• April 12, 2019 |

    breaking the silence

    ibuprofen, physical therapy, and generational pain

    article by , illustrated by

    Ibuprofen is the duct tape of the medicinal world (that and Vicks VapoRub). I’ve had the misfortune of dealing with empty bottles of Advil and prescription-grade ibuprofen for my chronic pain for a portion of my life. And despite greater medical access since packing up my things and moving across the country, the once-magical effects of a 200mg Advil tablet have steadily withered into nothing for me. Back home, the pain was bearable. Now, even four pills at a time do nothing to assuage the all-too-familiar aches in my shoulders, chest, and back.

    So, I’ve learned to deal with it.

    It must be a family thing—the pain and the frustration. Be it my grandmother’s knees, my mother’s back, or my brother’s entire body, pain seems to come with the territory. Although some of us are better at brushing it aside and getting on with our day, I haven’t always experienced that luck. Instead, I’ve dealt with my physical health gradually deteriorating until I’ve been unable to move out of bed due to the immense pain in my shoulders.

    I’m not exactly sure what prompted me to seek help. Perhaps it was the unbearable throbs that kept me awake at night. I was already plenty stressed during my first year here at Brown, but I was determined to do something about it—or at least, find a more effective alternative to Advil.

    The first time, the doctor said my pain was from stress—yoga and “not being stressed” would alleviate it. Despite my insistence that this problem ran considerably deeper than just stress, the doctor assured me that a routine of yoga would help me tremendously. And with that, I waited for over six months before mentioning my pain again.

    The second time, a different doctor referred me to physical therapy and gave me muscle relaxants to help me deal with the pain. Had I not been at Brown, my lack of insurance would have ushered my pain into silence and forcefully swept the constant discomfort I faced under the rug.

    It was weird. The first night, I didn’t feel my shoulders tense or the usual ache radiating down my spine. I had become so accustomed to the pain that I felt naked, even vulnerable, without it. My pain had morphed from a nuisance into a twisted safety blanket—its harsh arms would envelop me and keep me in its grasp, regardless of where or how I was. Even at Brown, where I was aimlessly afloat in an unfamiliar world and trying to find some sort of direction, my physical pain was the unyielding part of my life; it was the strange stability during the relentless weeks of chaos.

    Unfortunately, the muscle relaxants turned out to be a temporary fix for a chronic problem. But the weeks I spent in therapy taught me how skewed my perception of reality was and still is. While I had grown used to my pain, I was reminded that most people are not consumed by daily aches that inhibit their ability to do certain things. I was reminded that most students here are not barred from physicians due to income or are entirely unaware of the magic of physical therapy for those who need it.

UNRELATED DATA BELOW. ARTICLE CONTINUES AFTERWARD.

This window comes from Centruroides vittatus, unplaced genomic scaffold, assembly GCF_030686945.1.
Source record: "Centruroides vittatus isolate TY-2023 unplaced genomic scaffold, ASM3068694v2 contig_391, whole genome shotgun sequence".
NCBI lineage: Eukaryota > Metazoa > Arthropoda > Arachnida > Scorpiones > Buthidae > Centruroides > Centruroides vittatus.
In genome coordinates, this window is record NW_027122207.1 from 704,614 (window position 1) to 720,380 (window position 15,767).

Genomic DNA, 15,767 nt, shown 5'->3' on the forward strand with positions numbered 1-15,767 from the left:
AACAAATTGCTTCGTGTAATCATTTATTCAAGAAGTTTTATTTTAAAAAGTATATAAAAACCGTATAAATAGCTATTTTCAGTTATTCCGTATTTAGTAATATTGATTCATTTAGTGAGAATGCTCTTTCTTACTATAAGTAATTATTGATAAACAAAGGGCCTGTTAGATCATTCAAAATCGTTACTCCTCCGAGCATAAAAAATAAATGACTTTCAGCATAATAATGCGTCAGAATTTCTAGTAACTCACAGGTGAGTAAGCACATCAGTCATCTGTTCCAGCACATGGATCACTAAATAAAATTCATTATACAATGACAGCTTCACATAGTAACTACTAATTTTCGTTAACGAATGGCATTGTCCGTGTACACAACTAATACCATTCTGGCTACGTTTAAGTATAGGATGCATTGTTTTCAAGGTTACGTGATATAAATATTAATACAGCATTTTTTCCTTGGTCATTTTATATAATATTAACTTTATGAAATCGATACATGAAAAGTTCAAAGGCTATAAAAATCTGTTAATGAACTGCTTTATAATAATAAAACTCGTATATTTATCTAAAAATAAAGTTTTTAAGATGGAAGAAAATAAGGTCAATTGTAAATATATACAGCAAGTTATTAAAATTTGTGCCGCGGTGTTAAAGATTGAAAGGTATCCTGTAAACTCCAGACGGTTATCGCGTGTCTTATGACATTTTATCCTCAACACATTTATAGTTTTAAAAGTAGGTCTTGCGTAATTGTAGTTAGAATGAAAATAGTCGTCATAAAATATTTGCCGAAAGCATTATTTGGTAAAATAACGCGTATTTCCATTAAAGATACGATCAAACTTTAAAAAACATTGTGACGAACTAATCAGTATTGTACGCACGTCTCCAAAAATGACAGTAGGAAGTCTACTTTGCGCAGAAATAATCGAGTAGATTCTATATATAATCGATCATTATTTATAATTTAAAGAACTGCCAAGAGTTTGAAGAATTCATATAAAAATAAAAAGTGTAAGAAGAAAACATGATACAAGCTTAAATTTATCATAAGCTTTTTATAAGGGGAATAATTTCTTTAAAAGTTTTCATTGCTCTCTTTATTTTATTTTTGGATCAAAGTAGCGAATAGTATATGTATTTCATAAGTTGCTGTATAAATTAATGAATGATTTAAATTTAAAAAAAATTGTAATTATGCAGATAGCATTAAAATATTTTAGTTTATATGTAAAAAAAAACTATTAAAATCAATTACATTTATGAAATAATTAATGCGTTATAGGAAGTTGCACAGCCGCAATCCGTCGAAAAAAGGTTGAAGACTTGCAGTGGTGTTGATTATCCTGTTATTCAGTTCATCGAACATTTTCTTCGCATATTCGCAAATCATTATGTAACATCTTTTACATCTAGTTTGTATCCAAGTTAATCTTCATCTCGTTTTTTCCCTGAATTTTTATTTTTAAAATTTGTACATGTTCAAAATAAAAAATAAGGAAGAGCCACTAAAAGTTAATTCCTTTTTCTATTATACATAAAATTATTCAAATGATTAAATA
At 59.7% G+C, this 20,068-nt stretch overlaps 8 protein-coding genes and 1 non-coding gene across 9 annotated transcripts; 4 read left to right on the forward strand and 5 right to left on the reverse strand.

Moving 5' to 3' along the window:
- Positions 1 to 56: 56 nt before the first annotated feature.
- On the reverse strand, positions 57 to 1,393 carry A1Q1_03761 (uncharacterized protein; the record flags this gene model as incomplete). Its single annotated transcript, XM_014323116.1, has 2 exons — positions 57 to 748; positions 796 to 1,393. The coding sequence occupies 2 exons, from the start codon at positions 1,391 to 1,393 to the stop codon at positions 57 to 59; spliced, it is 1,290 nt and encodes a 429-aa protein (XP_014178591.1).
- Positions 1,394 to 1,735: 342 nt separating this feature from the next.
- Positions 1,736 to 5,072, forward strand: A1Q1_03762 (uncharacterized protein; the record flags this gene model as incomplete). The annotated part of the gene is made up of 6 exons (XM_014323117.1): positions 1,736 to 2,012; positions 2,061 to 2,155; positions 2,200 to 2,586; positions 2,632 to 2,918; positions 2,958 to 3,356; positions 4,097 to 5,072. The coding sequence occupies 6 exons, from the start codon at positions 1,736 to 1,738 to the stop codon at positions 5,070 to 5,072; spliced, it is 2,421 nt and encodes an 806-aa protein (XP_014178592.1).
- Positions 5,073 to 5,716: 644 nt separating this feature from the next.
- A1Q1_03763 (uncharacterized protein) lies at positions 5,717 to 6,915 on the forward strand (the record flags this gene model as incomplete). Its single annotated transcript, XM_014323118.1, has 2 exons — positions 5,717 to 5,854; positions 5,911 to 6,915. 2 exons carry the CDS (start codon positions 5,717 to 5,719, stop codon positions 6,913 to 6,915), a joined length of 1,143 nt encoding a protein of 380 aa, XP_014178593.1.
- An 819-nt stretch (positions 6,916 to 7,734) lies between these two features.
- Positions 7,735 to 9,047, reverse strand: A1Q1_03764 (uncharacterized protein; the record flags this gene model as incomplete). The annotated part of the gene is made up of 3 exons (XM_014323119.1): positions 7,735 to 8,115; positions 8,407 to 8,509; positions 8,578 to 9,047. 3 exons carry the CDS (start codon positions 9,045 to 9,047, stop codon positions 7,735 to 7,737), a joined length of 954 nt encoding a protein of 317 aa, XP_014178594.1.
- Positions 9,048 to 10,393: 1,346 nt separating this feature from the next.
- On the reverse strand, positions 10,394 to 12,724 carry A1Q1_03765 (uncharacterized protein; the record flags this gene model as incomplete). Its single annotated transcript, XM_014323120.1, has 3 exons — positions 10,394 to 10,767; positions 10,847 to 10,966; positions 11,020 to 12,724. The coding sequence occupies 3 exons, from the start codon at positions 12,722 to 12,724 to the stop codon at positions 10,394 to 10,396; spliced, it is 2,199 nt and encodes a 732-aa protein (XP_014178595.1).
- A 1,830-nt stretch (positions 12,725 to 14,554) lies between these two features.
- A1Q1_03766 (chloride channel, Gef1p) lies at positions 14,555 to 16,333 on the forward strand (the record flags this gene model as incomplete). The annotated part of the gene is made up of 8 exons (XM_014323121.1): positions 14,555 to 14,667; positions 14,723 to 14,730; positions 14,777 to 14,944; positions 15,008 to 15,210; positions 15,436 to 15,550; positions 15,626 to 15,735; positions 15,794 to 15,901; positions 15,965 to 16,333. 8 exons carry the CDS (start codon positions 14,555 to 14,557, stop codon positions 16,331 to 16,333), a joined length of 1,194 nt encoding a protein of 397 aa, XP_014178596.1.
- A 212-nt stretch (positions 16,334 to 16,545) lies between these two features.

Attending my bi-weekly therapy sessions introduced me to the handful of Brown students also taking advantage of the service. I felt awkward, as if I were taking space I didn’t earn or deserve. I never knew what physical therapy entailed or what it was until I was a senior in high school, but there I was, surrounded by patients that were as young as three years old.

    However, what hurts most is not the occasional sharp jolts that travel down my spine or the dull throb in my lower back. What hurts most is the realization that my pain is only a symptom of something much bigger than myself. The reality is that this is not a temporary or minor condition but one that permeates every aspect of my life—from budgeting money so I can afford copays to shifting the way I sit in class to mitigate my pain.

    It hurts, deeper than the knots in my shoulders and the slight curve of my spine. And it hurts even more to know that my family members have dealt with similar experiences but could never fathom a reality free of them, whether due to their lack of money or the “weakness” they believe accompanies speaking out. It hurts to know that even at age 20, I still barely view seeking help as anything but a weakness.

    It hurts to know that chronic disease is not a rare occurrence. It hurts to know that my conditions will never be cured. Instead, I’ll learn how to deal with them like the many other things I’ve learned to manage. Physical therapy and muscle relaxants are merely luxuries for me. I will eventually return home, to doctors and their resigned sighs as they tell me this pain is nothing more than stress. I will see my family again and remember that access to adequate services is something only I have the opportunity of experiencing.

    And although I find a melancholic comfort in sharing my pain and struggles with them, it hurts to know that writing off our pain as nothing or simply pushing through it is the thread that strings marginalized communities together. The silencing of our pain is a byproduct of bigger systems that prevent a space for discussion or an avenue for adequate medical access. For a world so thoroughly saturated with images of marginalized communities’ suffering and dominated by morbid curiosity, we still seem to be obligated to suffer in silence.

    But with every effort to soothe our own pain and create a community to voice our shared struggles, we are steadily breaking this silence.